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Journal Article

Politics of Food and Famine in Bangladesh

Rehman Sobhan
Economic and Political Weekly
Vol. 14, No. 48 (Dec. 1, 1979), pp. 1973-1980
Stable URL: http://www.jstor.org/stable/4368187
Page Count: 8
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Since scans are not currently available to screen readers, please contact JSTOR User Support for access. We'll provide a PDF copy for your screen reader.
Politics of Food and Famine in Bangladesh
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Abstract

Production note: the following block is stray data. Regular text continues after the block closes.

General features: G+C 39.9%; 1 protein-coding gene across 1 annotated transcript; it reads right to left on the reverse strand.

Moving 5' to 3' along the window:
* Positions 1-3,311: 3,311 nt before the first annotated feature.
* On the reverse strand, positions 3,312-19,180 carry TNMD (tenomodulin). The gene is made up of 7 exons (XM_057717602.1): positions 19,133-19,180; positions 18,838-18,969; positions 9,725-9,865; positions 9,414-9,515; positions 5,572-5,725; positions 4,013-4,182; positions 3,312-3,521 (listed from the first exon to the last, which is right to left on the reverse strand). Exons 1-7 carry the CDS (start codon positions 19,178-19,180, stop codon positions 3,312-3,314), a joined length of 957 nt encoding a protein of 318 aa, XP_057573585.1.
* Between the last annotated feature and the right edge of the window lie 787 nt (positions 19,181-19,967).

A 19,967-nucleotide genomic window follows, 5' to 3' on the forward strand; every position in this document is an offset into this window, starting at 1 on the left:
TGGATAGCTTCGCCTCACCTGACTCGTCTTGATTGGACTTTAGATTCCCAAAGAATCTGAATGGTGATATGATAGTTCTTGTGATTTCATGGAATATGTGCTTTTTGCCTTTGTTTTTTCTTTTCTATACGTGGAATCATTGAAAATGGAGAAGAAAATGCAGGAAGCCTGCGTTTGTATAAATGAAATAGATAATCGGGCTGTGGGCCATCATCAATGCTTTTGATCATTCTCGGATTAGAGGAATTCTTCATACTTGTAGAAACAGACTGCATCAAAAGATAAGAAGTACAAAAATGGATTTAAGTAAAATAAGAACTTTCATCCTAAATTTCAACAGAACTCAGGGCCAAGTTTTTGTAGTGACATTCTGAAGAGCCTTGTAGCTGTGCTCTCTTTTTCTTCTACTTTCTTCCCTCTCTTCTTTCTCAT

Countries like Bangladesh are, even in normal times, vulnerable to pressures applied by donors of aid like the United States, and more so when they are faced with the prospect of natural or manmade famines, and when the aid sought is food. Such pressures have generally been related to specific issues of economic policy, though no doubt having political implications. In the situation of acute famine that prevailed in Bangladesh in 1974, however, the United States used food aid to exert political pressure - pressures which were to bear fruit in the political changes that were brought about in August 1975. This article reviews the nature and implications of the power of food as a political weapon. At the same time, it argues that while the famine in Bangladesh in 1974 might have had its immediate causes in the withholding of food by the US, such pressures could work because market forces remained controlled by big farmers and traders, and also because of certain obligations of the government towards segments of the population in the form of a commitment to statutory rationing in urban areas. The famine toll in 1974 could have been substantially reduced had only the government been able and willing to reallocate available food stocks and insist on shared austerity. This, manifestly, the government of Sheikh Mujib could not do. In conclusion, the anticle proposes the creation of a food reserve facility by Third World countries, in collaboration with OPEC, which could be used to stabilise the supply and price of foodgrains, and which could be availed of by these countries at times of crisis.

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